The IDF has prevented more than 10 terror attacks emanating from Egypt’s Sinai Peninsula, Director of Military Intelligence Maj.-Gen. Aviv Kochavi revealed in remarks before the Knesset’s Foreign Affairs and Defense Committee on Tuesday.
In a wide-ranging briefing on the Middle Eastern theater, Kochavi said that the election of the Muslim Brotherhood’s Mohamed Morsi as President of Egypt has brought political Islam to the forefront of politics in the Arab world, but predicted that the Egyptian military would continue to serve as a strong restraint. As a result, he doubted that Egypt would drift into Iran’s orbit.
On the Palestinian front, Kochavi said that the Muslim Brotherhood’s rise to power has inured to Hamas’ benefit and the Palestinian Authority’s detriment: “Hamas gained an opening, and a wall grew for the PA.”
Kochavi also reported that the IDF is currently tracking potential terror cells in Sinai, and that the chaos that reigns in the area is likely to continue. In response to recent terror attacks originating from the Sinai – including an attack in August 2011 near Eilat that left eight Israelis dead – Israel has sped up the construction of the Israel-Egypt border fence.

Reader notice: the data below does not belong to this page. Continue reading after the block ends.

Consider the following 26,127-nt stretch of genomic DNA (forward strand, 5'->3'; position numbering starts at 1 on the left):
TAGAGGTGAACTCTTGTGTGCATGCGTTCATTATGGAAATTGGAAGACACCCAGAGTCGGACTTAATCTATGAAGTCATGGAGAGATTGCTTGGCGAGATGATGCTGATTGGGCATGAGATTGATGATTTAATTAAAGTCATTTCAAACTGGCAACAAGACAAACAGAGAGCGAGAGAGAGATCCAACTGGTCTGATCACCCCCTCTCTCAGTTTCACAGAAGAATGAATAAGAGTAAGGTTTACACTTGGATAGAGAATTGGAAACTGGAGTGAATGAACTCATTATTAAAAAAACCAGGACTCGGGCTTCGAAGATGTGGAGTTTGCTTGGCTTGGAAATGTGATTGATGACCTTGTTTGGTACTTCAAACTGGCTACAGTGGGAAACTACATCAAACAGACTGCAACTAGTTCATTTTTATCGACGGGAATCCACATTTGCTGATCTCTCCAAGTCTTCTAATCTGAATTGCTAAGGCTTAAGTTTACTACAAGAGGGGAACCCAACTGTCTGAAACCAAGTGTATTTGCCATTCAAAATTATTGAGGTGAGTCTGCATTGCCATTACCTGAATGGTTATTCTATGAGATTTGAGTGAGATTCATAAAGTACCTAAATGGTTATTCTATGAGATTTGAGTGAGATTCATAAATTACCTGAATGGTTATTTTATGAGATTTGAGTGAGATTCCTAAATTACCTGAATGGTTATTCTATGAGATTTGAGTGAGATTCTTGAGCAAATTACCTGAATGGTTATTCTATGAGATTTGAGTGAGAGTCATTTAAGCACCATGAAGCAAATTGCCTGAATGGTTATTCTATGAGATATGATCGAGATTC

Turning to Syria, the Intelligence Chief said that it is highly unlikely that embattled regime of Syrian President Bashar Assad would survive what is now being called a civil war. “It may take more time, I can’t give you an exact number, but it will happen.” Although it could take anywhere between two months and two years, he insisted that it was only a matter of time before the regime falls.
Kochavi went into detail about the extent of the Syrian government’s brutality, displaying satellite imagery of Syrian forces firing indiscriminately into populated urban areas. He said the fighting is only intensifying, and estimated between 500 to 700 Syrians were being killed every week.
Most disconcerting for Kochavi was the possibility that security issues on the Syrian side of the Golan Heights region could parallel those in the Sinai – whereby the Islamic Jihad and even al Qaeda will fill a chaotic power vacuum in the area, and use it as a launching pad for terrorist attacks against Israel. Kochavi was noticeably less concerned about the possibility that Assad would try to initiate a conflict with Israel in an effort to divert attention from the domestic upheaval. He revealed that Assad has shifted many of his forces from the Golan to Damascus.
Nevertheless, he warned, Israel must remain vigilant and prepared, as Iran and Hezbollah are already preparing contingency plans for the day after Assad’s demise. “The smuggling of rockets from Iran to Lebanon continues…In Lebanon today, there are between 70,000 and 80,000 rockets that could hit Israel,” Kochavi said.